When hot hydrogen cooled to form galaxies in the early universe, intense far-ultraviolet radiation was emitted as electrons in the atoms fell from excited states to the ground state. This so-called Lyman alpha emission is a tell-tale signature of galaxy formation and has a characteristic wavelength of 121.6 nanometres. However, this radiation has been red-shifted to longer wavelengths by the expansion of the universe, and astronomers can calculate the age of a galaxy by measuring the red-shift of its Lyman alpha line.

Roser Pelló of the Observatoire Midi- Pyrénées in France, Daniel Schaerer of the Geneva Observatory in Switzerland and colleagues took images of the galaxy cluster Abell 1835 with the ISAAC instrument on the Very Large Telescope in Chile. This cluster behaves as a gravitational lens and allows astronomers to study galaxies otherwise too faint to be seen.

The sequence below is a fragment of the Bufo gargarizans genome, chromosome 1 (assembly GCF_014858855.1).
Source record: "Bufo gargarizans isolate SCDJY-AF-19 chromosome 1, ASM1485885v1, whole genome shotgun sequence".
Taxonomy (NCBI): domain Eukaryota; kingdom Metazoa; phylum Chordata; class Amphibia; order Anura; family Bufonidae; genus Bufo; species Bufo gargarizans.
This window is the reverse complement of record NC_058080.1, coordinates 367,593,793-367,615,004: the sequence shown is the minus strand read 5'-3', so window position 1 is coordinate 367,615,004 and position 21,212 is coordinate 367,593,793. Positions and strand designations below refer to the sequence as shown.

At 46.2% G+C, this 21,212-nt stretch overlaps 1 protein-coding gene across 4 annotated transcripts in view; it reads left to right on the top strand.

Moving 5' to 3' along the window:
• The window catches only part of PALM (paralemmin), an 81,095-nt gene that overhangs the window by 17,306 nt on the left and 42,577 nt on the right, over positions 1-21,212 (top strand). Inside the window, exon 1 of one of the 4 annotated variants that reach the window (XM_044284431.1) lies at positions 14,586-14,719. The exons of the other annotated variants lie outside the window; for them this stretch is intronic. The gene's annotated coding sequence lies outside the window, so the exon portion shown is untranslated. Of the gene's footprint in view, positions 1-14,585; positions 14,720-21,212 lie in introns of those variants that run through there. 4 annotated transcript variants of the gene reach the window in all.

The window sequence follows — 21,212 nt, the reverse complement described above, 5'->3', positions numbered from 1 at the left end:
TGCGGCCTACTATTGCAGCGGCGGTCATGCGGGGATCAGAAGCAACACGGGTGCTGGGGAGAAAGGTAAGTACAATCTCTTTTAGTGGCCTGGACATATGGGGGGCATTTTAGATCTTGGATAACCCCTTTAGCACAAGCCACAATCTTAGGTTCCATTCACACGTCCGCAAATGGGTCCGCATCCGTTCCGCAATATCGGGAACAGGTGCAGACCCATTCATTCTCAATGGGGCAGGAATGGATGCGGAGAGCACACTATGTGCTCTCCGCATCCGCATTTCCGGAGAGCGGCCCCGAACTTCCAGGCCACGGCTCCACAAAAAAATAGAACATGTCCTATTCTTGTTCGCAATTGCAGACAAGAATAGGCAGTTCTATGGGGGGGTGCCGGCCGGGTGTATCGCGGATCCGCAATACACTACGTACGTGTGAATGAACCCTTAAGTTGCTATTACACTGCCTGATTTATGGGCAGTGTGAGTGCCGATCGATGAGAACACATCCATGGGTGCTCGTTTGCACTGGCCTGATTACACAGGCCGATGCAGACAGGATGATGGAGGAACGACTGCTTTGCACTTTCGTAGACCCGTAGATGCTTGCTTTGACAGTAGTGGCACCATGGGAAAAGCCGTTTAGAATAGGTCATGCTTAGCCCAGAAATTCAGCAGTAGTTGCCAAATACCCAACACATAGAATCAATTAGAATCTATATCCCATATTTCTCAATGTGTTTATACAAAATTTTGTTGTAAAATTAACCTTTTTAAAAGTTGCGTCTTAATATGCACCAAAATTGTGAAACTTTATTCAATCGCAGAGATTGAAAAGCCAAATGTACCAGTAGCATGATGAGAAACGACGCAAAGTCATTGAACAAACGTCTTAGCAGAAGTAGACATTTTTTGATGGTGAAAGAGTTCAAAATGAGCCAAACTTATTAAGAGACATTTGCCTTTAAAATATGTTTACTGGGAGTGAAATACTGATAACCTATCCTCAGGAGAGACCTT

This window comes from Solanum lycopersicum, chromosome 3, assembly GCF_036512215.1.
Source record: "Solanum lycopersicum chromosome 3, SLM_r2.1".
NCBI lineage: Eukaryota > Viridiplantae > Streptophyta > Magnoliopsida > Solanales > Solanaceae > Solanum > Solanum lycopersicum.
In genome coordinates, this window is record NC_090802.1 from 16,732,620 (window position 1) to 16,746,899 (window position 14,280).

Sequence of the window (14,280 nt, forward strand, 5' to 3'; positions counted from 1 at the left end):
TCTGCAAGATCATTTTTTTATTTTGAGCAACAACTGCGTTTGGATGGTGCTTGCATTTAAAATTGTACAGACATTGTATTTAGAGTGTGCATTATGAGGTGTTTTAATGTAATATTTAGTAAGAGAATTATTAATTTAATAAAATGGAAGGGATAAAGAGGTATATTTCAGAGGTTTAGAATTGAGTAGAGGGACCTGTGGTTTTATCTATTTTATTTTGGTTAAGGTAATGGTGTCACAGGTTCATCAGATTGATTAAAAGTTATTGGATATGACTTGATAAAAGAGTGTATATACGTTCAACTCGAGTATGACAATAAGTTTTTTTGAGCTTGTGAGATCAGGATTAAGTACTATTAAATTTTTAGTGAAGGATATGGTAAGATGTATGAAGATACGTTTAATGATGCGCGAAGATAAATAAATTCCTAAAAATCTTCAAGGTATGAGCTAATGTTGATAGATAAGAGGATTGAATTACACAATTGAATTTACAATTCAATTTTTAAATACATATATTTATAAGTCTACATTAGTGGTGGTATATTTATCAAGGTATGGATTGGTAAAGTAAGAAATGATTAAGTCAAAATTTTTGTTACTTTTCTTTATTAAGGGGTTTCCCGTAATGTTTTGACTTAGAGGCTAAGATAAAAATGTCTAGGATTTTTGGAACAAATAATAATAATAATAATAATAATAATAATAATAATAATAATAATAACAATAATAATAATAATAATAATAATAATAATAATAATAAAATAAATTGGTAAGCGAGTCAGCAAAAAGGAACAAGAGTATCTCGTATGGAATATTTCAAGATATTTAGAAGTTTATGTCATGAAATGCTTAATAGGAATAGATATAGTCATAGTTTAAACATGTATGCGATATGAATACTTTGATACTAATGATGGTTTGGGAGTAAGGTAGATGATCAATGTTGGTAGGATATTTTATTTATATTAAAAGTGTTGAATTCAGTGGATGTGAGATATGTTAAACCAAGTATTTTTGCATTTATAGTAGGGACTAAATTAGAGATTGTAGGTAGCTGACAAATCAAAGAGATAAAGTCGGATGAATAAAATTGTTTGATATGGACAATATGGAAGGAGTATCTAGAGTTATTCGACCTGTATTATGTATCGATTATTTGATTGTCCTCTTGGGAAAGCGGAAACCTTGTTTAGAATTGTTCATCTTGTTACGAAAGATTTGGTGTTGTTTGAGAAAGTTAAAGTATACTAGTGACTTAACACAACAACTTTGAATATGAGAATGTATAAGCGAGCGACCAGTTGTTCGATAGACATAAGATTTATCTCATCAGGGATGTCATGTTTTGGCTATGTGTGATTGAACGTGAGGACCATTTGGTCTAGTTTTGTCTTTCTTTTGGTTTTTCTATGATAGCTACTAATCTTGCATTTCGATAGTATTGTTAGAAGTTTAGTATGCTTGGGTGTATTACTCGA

The French-Swiss team detected a weak but clear feature in the spectrum of Abell 1835 IR1916 that they believe is the Lyman alpha line red-shifted to a wavelength of 1337 nanometres in the near-infrared region of the spectrum. This corresponds to a red-shift of 10, which is significantly higher than the previous record of 6.6.

Moreover, Pelló, Schaerer and co-workers calculated that the galaxy is undergoing a period of intense star formation and that it has produced some 10 million solar masses worth of stars. The team says that these stars - which may have been the “building blocks” of today’s large galaxies - could have provided the first light sources that put an end to the dark ages in the early universe.